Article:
Alternating braided and meandering stream flow regimes throughout the Quaternary Period have left a subtly complex landscape of depositional features within the Mississippi Alluvial Valley (MAV). Prior to European settlement, those variations produced tremendous spatial complexity and diversity within vast forested wetlands and extensive fire-maintained prairies and savannas, with the distribution of specific plant communities largely reflecting abiotic site characteristics such as geomorphology, soils, and hydrology. Agricultural development, river engineering, flood protection, and drainage projects over the past century have destroyed most of the natural vegetation and obscured the patterns of plant community distribution. Recent studies have established hydrogeomorphic criteria for wetland classification over a large part of the MAV. Detailed, spatially explicit geomorphology and soils data are available for the entire MAV, and hydrologic mapping has been completed in many areas. Thus, even in areas that are currently in agriculture, the tools exist to adapt the hydrogeomorphic classification and to develop maps of potential plant community distribution based on abiotic characteristics of sites. These Potential Natural Vegetation maps provide an indication of the multi-scale complexity that once characterized the MAV, and serve as planning tools for ecosystem restoration.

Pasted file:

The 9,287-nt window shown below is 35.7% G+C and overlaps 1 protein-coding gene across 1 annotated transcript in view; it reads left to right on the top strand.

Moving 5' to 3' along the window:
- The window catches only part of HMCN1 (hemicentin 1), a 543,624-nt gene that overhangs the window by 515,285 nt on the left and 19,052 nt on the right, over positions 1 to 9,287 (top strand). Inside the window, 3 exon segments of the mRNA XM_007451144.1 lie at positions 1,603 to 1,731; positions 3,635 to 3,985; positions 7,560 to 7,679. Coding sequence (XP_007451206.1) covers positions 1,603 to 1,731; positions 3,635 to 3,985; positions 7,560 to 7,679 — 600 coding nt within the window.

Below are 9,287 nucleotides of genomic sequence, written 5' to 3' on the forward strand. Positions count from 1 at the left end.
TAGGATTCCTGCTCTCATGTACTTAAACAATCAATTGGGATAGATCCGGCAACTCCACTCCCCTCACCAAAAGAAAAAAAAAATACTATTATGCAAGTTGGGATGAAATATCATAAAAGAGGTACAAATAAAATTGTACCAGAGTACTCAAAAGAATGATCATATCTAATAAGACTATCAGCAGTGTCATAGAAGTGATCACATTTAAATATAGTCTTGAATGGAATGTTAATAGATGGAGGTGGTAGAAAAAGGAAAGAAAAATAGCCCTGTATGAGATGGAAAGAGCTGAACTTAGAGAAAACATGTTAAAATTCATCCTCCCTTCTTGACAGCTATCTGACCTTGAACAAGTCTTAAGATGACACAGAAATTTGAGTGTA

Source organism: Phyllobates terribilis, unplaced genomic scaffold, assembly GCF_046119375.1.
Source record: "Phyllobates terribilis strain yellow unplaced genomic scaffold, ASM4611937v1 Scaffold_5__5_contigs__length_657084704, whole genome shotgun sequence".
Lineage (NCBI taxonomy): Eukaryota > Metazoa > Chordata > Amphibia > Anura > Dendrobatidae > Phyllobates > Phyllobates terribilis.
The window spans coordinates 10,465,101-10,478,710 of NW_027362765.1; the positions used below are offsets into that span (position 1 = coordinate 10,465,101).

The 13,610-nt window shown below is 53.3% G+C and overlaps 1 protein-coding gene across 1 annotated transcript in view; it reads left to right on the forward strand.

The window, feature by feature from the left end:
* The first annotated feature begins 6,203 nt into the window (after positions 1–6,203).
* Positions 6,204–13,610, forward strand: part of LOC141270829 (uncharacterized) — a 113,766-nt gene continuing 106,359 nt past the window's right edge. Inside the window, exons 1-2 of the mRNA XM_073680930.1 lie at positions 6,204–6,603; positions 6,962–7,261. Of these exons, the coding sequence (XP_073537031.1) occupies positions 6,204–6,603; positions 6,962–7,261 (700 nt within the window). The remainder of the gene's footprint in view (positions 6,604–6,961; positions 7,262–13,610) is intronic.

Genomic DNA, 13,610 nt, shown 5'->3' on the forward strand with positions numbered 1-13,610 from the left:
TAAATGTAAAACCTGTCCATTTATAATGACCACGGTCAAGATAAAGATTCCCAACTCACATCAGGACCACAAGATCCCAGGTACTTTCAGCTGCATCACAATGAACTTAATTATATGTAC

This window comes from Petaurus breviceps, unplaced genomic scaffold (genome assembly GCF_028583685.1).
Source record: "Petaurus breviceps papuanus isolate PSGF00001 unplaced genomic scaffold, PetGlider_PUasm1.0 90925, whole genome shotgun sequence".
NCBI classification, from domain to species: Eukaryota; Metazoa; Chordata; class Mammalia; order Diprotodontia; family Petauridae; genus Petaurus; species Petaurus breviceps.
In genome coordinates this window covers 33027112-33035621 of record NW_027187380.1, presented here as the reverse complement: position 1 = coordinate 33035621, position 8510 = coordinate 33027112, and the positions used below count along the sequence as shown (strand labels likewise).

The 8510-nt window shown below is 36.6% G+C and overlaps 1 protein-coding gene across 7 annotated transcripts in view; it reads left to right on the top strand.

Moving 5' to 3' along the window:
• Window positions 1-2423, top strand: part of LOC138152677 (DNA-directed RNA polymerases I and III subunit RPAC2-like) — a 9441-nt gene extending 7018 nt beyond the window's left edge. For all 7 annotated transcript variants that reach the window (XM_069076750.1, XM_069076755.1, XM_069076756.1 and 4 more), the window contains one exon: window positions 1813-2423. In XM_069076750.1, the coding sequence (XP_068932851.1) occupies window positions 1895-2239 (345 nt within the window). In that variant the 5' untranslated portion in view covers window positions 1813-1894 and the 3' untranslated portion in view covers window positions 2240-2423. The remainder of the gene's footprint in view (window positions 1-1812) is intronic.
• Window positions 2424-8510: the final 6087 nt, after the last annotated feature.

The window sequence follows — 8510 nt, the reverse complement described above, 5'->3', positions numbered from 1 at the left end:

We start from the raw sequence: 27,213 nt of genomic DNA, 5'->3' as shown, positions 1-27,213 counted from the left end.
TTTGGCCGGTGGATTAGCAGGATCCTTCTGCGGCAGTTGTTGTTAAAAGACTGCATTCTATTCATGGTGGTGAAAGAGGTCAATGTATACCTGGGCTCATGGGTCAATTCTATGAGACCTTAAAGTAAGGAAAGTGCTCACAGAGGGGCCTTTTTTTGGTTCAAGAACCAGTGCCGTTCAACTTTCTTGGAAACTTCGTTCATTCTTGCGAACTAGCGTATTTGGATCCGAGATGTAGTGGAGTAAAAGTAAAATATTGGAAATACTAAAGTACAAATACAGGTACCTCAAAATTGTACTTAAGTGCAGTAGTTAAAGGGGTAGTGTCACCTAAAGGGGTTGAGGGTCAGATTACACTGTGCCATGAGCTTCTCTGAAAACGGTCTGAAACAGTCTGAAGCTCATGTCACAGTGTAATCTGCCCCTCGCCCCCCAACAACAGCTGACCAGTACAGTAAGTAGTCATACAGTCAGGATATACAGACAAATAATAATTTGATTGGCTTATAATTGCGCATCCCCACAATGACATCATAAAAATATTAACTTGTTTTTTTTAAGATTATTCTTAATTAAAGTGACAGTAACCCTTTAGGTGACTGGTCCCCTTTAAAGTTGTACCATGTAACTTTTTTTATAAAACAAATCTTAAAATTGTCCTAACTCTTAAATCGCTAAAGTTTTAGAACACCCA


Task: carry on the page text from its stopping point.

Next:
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Vol. 29 • No. 2